Gordon and Karen Smith aren’t the types to lounge around watching television or idly passing away the time.
The 108 Mile Ranch residents have been involved in dozens of groups and organizations in the South Cariboo since moving here from Calgary in 1981. And they have no intention of slowing down their community volunteer work anytime soon.
“That would drive me crazy, sitting around watching TV,” Karen laughed, when asked if they ever have lazy days with not much to do.
The couple were inspired to move to the South Cariboo after a May long weekend visit to the area. Gordon remembers being taken aback by the relaxed atmosphere in the community.
“They actually closed Highway 97 for the rodeo parade, I remember I couldn’t believe that,” he recalled. “We figured it must be nice and relaxed here.”
Although Gordon’s volunteer career started in Abbotsford – he coached minor softball, was a director of the Abbotsford Curling Club and worked as treasurer for the Clearbrook Chamber of Commerce – long before meeting Karen, the couple wasted no time in getting involved in the South Cariboo community together.
Karen began volunteering shortly after they moved to 108 Mile Ranch when a teacher at Mile 108 Elementary asked her to help out in the library.
“I really loved it and one thing led to another,” she said. “I became one of the first noon-hour supervisors and then started helping out in the classrooms.”
Karen went on to take an Education Assistant course and spent the next few decades working with local students before retiring in 2016.
“I loved working with the kids and teachers, it was really hard the first year after I retired,” she said.
Gordon held a few different jobs around the community, including working for 100 Mile Electric, before relocating to a job in Williams Lake. Despite working and raising three children, the Smiths never slowed down their volunteer efforts in the 100 Mile community.
Gordon worked on the administration team for Cariboo Christian Life Fellowship, coached soccer and softball when their kids were young, coached junior curling, and has directed two plays for the 100 Mile Performing Arts Society. He is now president of the 100 Mile Curling Club, and is cautiously optimistic about a return to the ice this winter, but is awaiting direction from BC Curling and Canlan Sports before plans are made.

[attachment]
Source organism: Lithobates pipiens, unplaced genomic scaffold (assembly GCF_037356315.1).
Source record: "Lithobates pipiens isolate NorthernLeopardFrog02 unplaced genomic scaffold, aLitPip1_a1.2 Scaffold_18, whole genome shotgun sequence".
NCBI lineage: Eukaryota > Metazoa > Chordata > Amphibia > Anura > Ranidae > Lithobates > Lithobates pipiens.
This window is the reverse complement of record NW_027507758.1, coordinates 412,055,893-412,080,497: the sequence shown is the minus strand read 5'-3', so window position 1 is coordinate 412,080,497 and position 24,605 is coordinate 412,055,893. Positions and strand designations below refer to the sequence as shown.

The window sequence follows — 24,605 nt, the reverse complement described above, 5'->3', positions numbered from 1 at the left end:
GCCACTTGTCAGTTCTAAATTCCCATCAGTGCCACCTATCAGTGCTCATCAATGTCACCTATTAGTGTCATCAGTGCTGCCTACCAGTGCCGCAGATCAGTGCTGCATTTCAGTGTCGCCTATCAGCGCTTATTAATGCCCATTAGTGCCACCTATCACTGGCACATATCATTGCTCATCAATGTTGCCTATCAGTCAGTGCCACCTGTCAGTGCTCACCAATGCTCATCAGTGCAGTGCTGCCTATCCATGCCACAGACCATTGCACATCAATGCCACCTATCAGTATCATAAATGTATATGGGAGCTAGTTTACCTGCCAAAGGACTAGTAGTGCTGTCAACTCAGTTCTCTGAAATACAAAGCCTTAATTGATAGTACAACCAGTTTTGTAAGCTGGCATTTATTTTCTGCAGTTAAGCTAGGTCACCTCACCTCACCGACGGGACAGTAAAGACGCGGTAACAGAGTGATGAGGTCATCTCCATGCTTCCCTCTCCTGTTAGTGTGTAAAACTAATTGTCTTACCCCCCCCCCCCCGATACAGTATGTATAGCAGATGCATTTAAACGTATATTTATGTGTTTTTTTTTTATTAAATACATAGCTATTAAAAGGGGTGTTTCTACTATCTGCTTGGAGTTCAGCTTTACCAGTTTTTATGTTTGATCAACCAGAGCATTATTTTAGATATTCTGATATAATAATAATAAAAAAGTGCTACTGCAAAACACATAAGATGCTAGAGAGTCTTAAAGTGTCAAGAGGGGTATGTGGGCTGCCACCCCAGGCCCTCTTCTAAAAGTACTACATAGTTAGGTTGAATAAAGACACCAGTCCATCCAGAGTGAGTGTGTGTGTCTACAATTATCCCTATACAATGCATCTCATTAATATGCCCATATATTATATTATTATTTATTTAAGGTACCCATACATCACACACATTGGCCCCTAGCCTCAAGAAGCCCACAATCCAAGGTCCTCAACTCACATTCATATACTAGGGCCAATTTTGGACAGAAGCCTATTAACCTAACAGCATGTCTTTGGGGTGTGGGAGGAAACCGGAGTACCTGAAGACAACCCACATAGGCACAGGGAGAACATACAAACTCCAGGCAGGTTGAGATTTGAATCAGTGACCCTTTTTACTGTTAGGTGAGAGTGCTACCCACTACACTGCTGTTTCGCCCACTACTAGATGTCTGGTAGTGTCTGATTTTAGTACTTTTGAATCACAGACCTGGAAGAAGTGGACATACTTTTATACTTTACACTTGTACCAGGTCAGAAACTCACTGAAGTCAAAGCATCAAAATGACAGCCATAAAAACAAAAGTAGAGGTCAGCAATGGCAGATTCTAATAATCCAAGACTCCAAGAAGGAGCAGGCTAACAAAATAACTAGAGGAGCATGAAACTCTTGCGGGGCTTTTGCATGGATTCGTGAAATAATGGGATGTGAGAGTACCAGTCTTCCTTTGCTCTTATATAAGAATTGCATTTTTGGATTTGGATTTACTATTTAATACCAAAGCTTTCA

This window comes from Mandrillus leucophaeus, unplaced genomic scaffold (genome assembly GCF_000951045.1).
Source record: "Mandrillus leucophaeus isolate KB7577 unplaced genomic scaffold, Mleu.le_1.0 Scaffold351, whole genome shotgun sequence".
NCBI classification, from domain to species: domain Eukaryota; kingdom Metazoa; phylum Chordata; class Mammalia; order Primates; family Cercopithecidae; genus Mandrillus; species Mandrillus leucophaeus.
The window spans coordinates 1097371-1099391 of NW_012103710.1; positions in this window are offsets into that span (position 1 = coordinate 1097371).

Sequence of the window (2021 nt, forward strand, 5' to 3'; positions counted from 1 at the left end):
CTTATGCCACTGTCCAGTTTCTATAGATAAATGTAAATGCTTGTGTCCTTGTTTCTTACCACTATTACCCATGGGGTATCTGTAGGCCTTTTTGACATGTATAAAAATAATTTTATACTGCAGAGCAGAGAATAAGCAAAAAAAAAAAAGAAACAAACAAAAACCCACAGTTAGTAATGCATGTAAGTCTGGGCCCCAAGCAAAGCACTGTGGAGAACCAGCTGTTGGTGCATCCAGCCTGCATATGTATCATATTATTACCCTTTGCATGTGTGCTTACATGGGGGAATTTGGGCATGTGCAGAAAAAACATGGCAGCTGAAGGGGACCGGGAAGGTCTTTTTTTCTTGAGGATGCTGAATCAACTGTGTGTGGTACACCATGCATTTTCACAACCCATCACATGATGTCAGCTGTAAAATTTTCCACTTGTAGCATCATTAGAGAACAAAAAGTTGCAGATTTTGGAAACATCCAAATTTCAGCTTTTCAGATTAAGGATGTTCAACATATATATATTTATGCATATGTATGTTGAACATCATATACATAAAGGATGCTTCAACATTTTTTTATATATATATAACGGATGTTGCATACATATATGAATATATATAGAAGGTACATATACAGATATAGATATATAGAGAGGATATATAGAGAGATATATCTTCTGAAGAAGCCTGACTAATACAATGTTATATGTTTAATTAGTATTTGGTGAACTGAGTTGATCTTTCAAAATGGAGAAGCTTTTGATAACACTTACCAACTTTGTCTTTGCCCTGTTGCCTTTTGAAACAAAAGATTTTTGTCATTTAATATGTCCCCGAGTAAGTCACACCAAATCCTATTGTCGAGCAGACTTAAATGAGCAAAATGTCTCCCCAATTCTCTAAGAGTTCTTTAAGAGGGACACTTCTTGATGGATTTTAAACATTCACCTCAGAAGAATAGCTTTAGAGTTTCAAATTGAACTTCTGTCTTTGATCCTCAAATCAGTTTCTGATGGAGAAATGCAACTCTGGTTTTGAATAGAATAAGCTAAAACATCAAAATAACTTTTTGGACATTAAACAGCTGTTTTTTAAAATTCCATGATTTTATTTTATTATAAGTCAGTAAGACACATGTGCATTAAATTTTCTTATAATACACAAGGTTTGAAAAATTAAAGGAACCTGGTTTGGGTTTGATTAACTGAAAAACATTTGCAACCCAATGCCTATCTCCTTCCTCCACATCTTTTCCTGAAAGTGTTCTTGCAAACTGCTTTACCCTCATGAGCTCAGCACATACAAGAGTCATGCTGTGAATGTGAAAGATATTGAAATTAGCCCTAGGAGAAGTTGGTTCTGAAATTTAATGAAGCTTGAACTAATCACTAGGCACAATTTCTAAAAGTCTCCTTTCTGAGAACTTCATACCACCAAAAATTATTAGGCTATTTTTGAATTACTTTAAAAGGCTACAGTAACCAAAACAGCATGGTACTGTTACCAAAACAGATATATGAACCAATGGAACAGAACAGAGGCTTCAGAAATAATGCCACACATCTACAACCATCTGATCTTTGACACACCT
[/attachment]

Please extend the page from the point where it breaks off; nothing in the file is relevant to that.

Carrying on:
READ MORE: 100 Mile Curling Club ends season
Karen has helped out with the 100 Mile Festival of the Arts, coached the 100 Mile Nordics, volunteered for the cross-country marathon races and was treasurer of the 100 Mile Figure Skating Club. She was also involved in creating a running club, volunteered for Emergency Support Services during the Barriere wildfires in 2003, helped out with the BC Northern Winter Games in 2006 and is the current treasurer of the 100 Mile Performing Arts Society and the 100 Mile and District Arts Council.
For Karen, her involvement in performing arts has been nothing short of life-changing.
“I was really, really shy when I was in school and when we were first married,” she said, noting that speech arts and acting helped to bring her out of her shell.
“Being in performing arts is what really changed things for me. You just have to work your way up – you can start in a large group, in a chorus and get more comfortable with it.”
In their spare time – if they ever have any – the couple enjoys walking, biking and backpacking. Karen is an avid scrapbooker and is learning to play guitar and Gordon is a self-published writer, currently working on a sequel to his debut novel, Eight Days in July.
They both agree that keeping busy with volunteering is the best way for new people in the community to get to know others with common interests, and it has helped them to feel a part of the town they so dearly love.
“There’s lots of organizations that do a lot of good work, and a lot of great volunteers in those clubs right now,” Gordon said. “I think 100 Mile is really blessed that way. It doesn’t seem to matter what group you join, there’s a lot of willing people in those groups that are willing to share the work.”